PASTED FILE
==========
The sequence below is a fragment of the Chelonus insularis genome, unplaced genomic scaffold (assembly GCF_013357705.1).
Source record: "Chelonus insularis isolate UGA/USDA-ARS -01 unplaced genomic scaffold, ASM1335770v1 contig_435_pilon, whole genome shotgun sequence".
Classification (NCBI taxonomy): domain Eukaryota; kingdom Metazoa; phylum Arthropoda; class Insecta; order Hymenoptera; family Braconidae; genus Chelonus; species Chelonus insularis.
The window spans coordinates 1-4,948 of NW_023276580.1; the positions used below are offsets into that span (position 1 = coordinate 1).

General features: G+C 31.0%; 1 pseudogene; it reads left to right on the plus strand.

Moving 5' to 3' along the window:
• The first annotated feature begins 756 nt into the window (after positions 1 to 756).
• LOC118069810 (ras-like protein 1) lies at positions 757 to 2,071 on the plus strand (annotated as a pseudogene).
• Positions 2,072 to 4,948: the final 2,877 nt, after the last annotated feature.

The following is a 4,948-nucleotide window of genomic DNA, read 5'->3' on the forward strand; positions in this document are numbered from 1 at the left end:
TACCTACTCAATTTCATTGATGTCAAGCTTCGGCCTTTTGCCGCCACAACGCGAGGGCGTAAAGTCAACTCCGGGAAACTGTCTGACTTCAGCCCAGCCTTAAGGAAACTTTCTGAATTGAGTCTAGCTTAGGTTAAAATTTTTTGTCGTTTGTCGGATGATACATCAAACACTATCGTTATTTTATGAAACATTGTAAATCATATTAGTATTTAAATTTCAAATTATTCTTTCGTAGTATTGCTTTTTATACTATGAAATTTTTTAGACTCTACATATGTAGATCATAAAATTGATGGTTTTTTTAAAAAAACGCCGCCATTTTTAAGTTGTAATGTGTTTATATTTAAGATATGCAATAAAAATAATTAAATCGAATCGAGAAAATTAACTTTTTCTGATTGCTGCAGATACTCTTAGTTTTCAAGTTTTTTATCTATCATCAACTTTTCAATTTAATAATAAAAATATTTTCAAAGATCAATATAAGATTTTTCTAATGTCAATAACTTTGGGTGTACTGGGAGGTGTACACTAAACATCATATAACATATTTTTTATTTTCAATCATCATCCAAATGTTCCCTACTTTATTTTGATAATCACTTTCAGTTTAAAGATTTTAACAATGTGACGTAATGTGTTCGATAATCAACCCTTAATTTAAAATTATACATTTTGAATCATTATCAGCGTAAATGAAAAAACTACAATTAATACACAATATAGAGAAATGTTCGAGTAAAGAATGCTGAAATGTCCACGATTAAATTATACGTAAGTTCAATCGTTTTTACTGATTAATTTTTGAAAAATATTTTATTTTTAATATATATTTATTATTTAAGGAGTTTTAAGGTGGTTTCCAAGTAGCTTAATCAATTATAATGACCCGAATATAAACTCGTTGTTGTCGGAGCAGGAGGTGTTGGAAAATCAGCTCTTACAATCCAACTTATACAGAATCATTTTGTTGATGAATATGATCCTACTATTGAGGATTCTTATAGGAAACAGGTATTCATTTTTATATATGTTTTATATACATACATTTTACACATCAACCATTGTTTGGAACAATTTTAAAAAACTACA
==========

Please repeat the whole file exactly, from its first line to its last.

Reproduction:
The sequence below is a fragment of the Chelonus insularis genome, unplaced genomic scaffold (assembly GCF_013357705.1).
Source record: "Chelonus insularis isolate UGA/USDA-ARS -01 unplaced genomic scaffold, ASM1335770v1 contig_435_pilon, whole genome shotgun sequence".
Classification (NCBI taxonomy): domain Eukaryota; kingdom Metazoa; phylum Arthropoda; class Insecta; order Hymenoptera; family Braconidae; genus Chelonus; species Chelonus insularis.
The window spans coordinates 1-4,948 of NW_023276580.1; the positions used below are offsets into that span (position 1 = coordinate 1).

General features: G+C 31.0%; 1 pseudogene; it reads left to right on the plus strand.

Moving 5' to 3' along the window:
• The first annotated feature begins 756 nt into the window (after positions 1 to 756).
• LOC118069810 (ras-like protein 1) lies at positions 757 to 2,071 on the plus strand (annotated as a pseudogene).
• Positions 2,072 to 4,948: the final 2,877 nt, after the last annotated feature.

The following is a 4,948-nucleotide window of genomic DNA, read 5'->3' on the forward strand; positions in this document are numbered from 1 at the left end:
TACCTACTCAATTTCATTGATGTCAAGCTTCGGCCTTTTGCCGCCACAACGCGAGGGCGTAAAGTCAACTCCGGGAAACTGTCTGACTTCAGCCCAGCCTTAAGGAAACTTTCTGAATTGAGTCTAGCTTAGGTTAAAATTTTTTGTCGTTTGTCGGATGATACATCAAACACTATCGTTATTTTATGAAACATTGTAAATCATATTAGTATTTAAATTTCAAATTATTCTTTCGTAGTATTGCTTTTTATACTATGAAATTTTTTAGACTCTACATATGTAGATCATAAAATTGATGGTTTTTTTAAAAAAACGCCGCCATTTTTAAGTTGTAATGTGTTTATATTTAAGATATGCAATAAAAATAATTAAATCGAATCGAGAAAATTAACTTTTTCTGATTGCTGCAGATACTCTTAGTTTTCAAGTTTTTTATCTATCATCAACTTTTCAATTTAATAATAAAAATATTTTCAAAGATCAATATAAGATTTTTCTAATGTCAATAACTTTGGGTGTACTGGGAGGTGTACACTAAACATCATATAACATATTTTTTATTTTCAATCATCATCCAAATGTTCCCTACTTTATTTTGATAATCACTTTCAGTTTAAAGATTTTAACAATGTGACGTAATGTGTTCGATAATCAACCCTTAATTTAAAATTATACATTTTGAATCATTATCAGCGTAAATGAAAAAACTACAATTAATACACAATATAGAGAAATGTTCGAGTAAAGAATGCTGAAATGTCCACGATTAAATTATACGTAAGTTCAATCGTTTTTACTGATTAATTTTTGAAAAATATTTTATTTTTAATATATATTTATTATTTAAGGAGTTTTAAGGTGGTTTCCAAGTAGCTTAATCAATTATAATGACCCGAATATAAACTCGTTGTTGTCGGAGCAGGAGGTGTTGGAAAATCAGCTCTTACAATCCAACTTATACAGAATCATTTTGTTGATGAATATGATCCTACTATTGAGGATTCTTATAGGAAACAGGTATTCATTTTTATATATGTTTTATATACATACATTTTACACATCAACCATTGTTTGGAACAATTTTAAAAAACTACA